HL Deb 04 November 1993 vol 549 cc1177-80

4.23 p.m.

The Parliamentary Under-Secretary of State, Northern Ireland Office (The Earl of Arran) rose to move, That the draft order laid before the House on 18th October be approved.

The noble Earl said: My Lords, this order is long and complex but it is none the less largely non-contentious. The length of the order is a consequence of it consolidating as well as amending existing law relating to roads in Northern Ireland. The modification and clarification of roads law introduced in the order is necessary to take account of changing needs and circumstances, deficiencies identified through operational experience and the desirability of further harmony with highway law in England and Wales. The order should, as a result, better serve the operational needs of the Department of the Environment as road authority and hence the interests of road users.

Turning to the content of the order, I will confine my remarks to the most significant of the new and amended provisions. Part III introduces a procedure for authorising the private sector to provide and maintain special roads in exchange for the facility to charge tolls. This will correspond closely with the provisions of the New Roads and Street Works Act 1991. Although there are no toll roads operating in Northern Ireland and no current proposals for the introduction of such facilities, it is considered prudent to provide for the possible eventuality.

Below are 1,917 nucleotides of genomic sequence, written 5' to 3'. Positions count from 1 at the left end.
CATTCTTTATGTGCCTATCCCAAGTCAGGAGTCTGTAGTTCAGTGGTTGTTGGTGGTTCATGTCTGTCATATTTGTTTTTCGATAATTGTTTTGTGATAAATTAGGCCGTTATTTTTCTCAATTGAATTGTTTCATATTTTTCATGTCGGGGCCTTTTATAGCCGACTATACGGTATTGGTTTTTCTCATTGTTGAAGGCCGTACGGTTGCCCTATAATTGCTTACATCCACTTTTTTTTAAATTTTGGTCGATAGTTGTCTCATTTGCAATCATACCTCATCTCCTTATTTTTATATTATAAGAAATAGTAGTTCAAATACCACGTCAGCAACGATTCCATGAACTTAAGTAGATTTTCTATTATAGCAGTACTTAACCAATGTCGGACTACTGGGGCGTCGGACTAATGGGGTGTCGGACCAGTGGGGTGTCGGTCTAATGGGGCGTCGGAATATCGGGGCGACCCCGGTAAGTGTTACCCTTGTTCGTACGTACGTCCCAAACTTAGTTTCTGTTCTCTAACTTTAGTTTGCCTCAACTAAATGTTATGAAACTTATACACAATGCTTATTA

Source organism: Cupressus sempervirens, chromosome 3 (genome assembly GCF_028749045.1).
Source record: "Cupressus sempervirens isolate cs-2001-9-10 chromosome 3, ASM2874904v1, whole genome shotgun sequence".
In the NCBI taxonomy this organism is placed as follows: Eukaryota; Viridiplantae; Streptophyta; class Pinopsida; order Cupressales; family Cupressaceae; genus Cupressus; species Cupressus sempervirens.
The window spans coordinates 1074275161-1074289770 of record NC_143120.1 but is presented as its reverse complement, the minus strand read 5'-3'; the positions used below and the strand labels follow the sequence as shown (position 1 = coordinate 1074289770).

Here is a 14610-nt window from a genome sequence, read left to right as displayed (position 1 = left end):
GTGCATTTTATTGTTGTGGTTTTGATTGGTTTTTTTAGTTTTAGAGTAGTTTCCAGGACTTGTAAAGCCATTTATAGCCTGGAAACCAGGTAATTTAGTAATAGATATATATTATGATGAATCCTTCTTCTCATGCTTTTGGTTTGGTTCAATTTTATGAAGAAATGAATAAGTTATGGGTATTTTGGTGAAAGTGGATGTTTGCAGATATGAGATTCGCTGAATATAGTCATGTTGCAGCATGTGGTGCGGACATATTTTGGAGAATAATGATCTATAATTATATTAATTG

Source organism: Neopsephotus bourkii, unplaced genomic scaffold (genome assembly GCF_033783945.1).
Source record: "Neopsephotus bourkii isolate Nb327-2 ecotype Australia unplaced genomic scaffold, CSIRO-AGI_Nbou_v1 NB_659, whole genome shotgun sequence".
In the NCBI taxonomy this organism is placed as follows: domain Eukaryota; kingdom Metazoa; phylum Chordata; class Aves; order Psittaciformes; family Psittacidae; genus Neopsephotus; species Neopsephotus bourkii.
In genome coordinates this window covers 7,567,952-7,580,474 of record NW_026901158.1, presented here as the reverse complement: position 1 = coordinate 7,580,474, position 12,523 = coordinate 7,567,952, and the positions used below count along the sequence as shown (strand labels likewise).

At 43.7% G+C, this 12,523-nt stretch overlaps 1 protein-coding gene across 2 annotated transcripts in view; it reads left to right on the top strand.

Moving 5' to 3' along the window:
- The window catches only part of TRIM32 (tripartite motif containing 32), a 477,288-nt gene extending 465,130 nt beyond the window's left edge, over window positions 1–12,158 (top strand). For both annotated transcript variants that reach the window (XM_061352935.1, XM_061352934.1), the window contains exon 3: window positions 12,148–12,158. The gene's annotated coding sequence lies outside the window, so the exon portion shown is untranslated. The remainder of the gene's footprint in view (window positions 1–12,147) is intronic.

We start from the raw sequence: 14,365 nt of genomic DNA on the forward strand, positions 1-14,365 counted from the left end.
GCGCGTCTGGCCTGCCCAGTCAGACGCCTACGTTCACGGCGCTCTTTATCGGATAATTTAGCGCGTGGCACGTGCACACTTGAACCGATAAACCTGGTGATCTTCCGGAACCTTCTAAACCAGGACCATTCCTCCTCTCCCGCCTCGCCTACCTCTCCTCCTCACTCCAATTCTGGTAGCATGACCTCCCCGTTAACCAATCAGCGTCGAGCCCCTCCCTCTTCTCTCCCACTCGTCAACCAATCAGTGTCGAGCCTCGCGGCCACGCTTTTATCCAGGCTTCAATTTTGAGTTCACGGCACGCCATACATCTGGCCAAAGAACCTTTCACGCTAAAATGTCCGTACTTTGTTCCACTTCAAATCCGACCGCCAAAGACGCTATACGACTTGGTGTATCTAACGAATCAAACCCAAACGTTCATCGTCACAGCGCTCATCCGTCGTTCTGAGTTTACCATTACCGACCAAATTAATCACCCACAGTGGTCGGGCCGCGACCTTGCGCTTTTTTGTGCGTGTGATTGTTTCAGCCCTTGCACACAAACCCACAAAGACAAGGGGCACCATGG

Part IV contains new and amended provisions relating to the improvement and safety of roads, which in particular, modify the Department of the Environment's power to provide street lighting to take account of street lighting in private streets becoming the responsibility of the developer; to clarify its road drainage responsibilities; and to give it improved powers to introduce traffic calming measures and to deal with sources of potential danger or nuisance to road users.

Part VIII replaces the anachronistic local provision, the Down County Council (Strangford Lough Ferry) Act 1967, under which the Department of the Environment has operated the Strangford ferry service since the reorganisation of local government in Northern Ireland in 1973. Article 122, which corresponds to Section 23 of the New Roads and Street Works Act 1991, gives the Department of the Environment for the first time a specific power to enter into agreements whereby works carried out by the department under the order will be paid for by a developer, either wholly or in part.